Frozen (2010)

Review of: Frozen (2010)
Review by:
Bill Clark

Reviewed by:
On October 6, 2010
Last modified:July 3, 2014


While making the occasional narrative misstep, Frozen is effective low-budget filmmaking and a notch better than what usually passes as suspense these days.

Frozen (2010)

Frozen is yet another entry into the man vs. nature survival picture genre, joining the ranks of Open Water and its ilk. Films like this live and die by the empathy level of the audience, not to mention their ability to place themselves in the exact situation. Frozen, which tells the story of three unfortunate college kids stuck on a chairlift at a ski resort, would seem ripe for the picking in terms of tearing down the premise and mocking the characters’ life and death decisions to stay alive. While some will do just that, they’ll be missing the point. Writer/director Adam Green has crafted a very effective suspense/thriller that works on multiple levels.

The film tells the story of three friends who spend the day at a local ski resort. There are longtime friends Dan (Zegers) and Joe (Ashmore), as well as Dan’s girlfriend, Parker (Bell). Parker’s inclusion annoys Joe, who sees the trip as a way to catch up with his buddy, who’s been off at college. On top of that, Parker is a beginner on the slopes and the group spends the day on the bunny hill. As night falls, the trio sees the opportunity for one more run down a tougher hill. They convince the lift operator to let them make the run, but through a series of misunderstandings, the lift gets shut down, leaving the three thirty feet off the ground with a snowstorm approaching. Worst of all: the resort doesn’t open back up for another five days.

With a static locale and only three characters, it would seem as if Green has really stacked the deck against himself. While the opening act is fairly standard “get to know the characters” kind of stuff, the latter two-thirds is nothing short of terrifying, heartbreaking, and harrowing. Green finds a way to exploit the fears of anyone trapped in such a situation, be it the fear of heights, fear of freezing to death, or fear of the unpleasant nature waiting below. The script allows us to get to know the characters, and we care about their fates. Frozen represents a departure from Green’s 80’s splatter homage, Hatchet, and the guy really has chops when it comes to genre film making.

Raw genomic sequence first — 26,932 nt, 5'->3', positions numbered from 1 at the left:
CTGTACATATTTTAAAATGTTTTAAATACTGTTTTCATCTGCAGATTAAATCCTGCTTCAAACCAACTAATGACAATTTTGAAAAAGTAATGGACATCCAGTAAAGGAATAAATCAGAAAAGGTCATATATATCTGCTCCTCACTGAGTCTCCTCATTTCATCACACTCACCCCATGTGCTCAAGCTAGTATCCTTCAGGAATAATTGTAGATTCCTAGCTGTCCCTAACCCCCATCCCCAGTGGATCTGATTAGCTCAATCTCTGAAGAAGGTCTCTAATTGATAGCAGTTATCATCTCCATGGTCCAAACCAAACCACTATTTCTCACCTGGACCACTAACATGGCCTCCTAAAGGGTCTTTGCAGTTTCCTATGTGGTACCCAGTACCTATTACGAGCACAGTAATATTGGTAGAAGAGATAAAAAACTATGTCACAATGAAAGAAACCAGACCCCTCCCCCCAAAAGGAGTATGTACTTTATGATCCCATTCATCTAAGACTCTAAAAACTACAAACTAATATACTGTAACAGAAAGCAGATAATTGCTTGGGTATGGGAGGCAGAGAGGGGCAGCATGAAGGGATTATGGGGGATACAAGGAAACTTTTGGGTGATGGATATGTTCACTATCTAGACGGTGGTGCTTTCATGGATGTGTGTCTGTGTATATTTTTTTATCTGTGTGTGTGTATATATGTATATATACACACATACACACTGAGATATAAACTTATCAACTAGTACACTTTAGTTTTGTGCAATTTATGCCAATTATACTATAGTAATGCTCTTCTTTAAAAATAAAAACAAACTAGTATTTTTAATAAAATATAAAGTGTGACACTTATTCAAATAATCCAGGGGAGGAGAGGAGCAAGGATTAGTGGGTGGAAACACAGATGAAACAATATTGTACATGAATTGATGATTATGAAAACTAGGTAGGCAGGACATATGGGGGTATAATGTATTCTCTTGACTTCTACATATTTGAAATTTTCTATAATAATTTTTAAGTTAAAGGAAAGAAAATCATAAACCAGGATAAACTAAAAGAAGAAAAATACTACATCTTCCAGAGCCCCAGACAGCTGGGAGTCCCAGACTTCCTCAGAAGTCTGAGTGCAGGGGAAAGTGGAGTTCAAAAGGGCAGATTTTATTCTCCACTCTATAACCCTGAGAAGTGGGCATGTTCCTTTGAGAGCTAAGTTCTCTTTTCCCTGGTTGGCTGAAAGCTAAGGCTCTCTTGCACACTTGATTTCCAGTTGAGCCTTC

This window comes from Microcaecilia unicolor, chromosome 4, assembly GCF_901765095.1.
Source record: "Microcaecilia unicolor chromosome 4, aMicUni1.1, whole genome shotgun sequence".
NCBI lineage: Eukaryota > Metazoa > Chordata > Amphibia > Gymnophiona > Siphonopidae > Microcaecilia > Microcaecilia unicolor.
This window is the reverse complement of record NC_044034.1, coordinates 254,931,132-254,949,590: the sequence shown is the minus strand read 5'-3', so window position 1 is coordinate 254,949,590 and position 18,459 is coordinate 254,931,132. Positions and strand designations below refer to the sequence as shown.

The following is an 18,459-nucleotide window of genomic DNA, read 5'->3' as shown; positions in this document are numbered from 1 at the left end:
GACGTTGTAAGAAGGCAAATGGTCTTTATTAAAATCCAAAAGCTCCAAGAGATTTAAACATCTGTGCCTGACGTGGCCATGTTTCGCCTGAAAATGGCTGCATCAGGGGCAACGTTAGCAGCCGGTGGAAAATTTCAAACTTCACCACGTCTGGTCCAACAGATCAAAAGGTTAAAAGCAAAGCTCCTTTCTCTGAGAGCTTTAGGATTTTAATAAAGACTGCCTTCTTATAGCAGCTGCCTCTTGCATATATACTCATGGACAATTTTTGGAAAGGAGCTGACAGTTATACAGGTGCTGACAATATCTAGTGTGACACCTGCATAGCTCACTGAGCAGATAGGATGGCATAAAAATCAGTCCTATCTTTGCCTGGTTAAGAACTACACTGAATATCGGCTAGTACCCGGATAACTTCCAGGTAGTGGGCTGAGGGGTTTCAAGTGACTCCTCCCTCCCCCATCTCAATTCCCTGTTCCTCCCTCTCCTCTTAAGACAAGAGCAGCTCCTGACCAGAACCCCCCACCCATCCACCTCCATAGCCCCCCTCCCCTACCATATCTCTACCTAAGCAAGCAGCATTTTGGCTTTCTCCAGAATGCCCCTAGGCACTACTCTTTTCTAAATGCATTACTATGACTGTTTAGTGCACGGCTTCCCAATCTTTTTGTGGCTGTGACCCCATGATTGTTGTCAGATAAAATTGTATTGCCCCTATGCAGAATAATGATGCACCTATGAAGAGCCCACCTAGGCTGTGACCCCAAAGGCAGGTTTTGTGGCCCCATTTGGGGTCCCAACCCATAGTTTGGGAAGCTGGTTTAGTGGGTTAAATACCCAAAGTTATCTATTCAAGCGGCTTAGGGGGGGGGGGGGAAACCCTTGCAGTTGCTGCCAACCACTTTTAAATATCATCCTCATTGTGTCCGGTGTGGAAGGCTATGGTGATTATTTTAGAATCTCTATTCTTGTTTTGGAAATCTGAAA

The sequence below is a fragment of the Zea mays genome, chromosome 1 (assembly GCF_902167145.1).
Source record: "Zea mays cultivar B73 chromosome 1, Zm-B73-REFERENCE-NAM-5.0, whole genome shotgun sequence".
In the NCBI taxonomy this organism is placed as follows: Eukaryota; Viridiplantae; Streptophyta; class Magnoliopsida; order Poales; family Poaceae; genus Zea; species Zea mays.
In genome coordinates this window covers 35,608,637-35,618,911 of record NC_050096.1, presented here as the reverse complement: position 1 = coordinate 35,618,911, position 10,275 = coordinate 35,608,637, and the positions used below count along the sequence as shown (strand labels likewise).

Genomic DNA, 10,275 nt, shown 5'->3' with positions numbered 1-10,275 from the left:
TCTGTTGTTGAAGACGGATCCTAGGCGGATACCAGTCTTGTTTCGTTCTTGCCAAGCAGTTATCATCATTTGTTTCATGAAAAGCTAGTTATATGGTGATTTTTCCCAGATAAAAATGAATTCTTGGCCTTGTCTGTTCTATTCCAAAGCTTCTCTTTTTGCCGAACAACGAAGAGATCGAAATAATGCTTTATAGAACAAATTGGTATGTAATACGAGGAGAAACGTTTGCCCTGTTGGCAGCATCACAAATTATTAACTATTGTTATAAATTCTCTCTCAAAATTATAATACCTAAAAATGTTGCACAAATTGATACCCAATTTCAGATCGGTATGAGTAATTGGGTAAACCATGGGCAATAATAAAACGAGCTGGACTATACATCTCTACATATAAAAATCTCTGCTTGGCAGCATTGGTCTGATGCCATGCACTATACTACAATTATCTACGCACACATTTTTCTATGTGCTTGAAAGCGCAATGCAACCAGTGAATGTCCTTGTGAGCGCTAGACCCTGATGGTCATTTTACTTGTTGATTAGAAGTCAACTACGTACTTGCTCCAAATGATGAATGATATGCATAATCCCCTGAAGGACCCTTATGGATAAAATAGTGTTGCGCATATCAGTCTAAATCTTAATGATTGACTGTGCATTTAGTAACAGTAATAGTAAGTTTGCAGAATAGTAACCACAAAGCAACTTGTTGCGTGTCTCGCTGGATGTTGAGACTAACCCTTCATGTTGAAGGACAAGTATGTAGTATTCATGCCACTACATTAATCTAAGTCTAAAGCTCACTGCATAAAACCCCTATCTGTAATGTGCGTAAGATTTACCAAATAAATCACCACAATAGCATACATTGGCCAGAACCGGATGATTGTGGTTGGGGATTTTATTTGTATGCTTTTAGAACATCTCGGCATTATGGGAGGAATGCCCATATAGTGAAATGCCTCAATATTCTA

The performances are similarly impressive, led by newcomer Emma Bell. She’s convincing as the scared girlfriend, and a heart-rending monologue about her dog’s fate should she die only adds to depth to an already-involving picture. Kevin Zegers and Shawn Ashmore add similar depth to what could have otherwise been cardboard cutout characters, though they aren’t given quite as big of a load to carry. Green’s decision to shoot the film aboard a real chairlift during inclement weather really brings out the best in his actors, not to mention adding a palpable sense of realism to the tale.

Frozen is a bleak experience, one where you never really get the feeling that things are going to turn out well. Green has kept the film as barren as possible, even down to his strategic use of cringe-inducing gore that seems way too realistic in comparison to his over-the-top tribute in Hatchet. While making the occasional narrative misstep, this is effective low-budget filmmaking, and undoubtedly a notch better than what usually passes as suspense these days.


Studio: Anchor Bay Films
Length: 93 Minutes
Rating: R for some disturbing images and language.
Theatrical Release: February 5, 2010 (Limited)
Directed by: Adam Green
Written by: Adam Green
Cast: Emma Bell, Shawn Ashmore, Kevin Zegers, Ed Ackerman, Rileah Vanderbilt




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